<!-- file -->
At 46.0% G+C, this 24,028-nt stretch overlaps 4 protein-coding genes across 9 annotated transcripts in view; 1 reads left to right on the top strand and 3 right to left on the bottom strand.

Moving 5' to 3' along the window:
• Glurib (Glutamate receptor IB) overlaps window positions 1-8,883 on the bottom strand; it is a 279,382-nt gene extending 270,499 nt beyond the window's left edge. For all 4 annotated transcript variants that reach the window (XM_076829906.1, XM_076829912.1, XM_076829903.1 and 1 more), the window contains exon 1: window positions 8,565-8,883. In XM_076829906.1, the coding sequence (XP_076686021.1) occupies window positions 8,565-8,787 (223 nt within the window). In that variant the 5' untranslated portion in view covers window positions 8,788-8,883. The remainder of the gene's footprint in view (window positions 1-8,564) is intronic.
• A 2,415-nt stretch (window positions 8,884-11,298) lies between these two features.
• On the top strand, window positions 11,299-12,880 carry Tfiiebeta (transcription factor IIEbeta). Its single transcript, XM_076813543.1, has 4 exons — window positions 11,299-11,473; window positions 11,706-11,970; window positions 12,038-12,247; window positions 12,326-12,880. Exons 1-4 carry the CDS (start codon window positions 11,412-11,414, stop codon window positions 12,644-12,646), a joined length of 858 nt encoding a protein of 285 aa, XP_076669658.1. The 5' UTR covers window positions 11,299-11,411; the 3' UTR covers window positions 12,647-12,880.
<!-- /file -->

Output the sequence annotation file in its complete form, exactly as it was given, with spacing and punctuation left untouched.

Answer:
At 46.0% G+C, this 24,028-nt stretch overlaps 4 protein-coding genes across 9 annotated transcripts in view; 1 reads left to right on the top strand and 3 right to left on the bottom strand.

Moving 5' to 3' along the window:
• Glurib (Glutamate receptor IB) overlaps window positions 1-8,883 on the bottom strand; it is a 279,382-nt gene extending 270,499 nt beyond the window's left edge. For all 4 annotated transcript variants that reach the window (XM_076829906.1, XM_076829912.1, XM_076829903.1 and 1 more), the window contains exon 1: window positions 8,565-8,883. In XM_076829906.1, the coding sequence (XP_076686021.1) occupies window positions 8,565-8,787 (223 nt within the window). In that variant the 5' untranslated portion in view covers window positions 8,788-8,883. The remainder of the gene's footprint in view (window positions 1-8,564) is intronic.
• A 2,415-nt stretch (window positions 8,884-11,298) lies between these two features.
• On the top strand, window positions 11,299-12,880 carry Tfiiebeta (transcription factor IIEbeta). Its single transcript, XM_076813543.1, has 4 exons — window positions 11,299-11,473; window positions 11,706-11,970; window positions 12,038-12,247; window positions 12,326-12,880. Exons 1-4 carry the CDS (start codon window positions 11,412-11,414, stop codon window positions 12,644-12,646), a joined length of 858 nt encoding a protein of 285 aa, XP_076669658.1. The 5' UTR covers window positions 11,299-11,411; the 3' UTR covers window positions 12,647-12,880.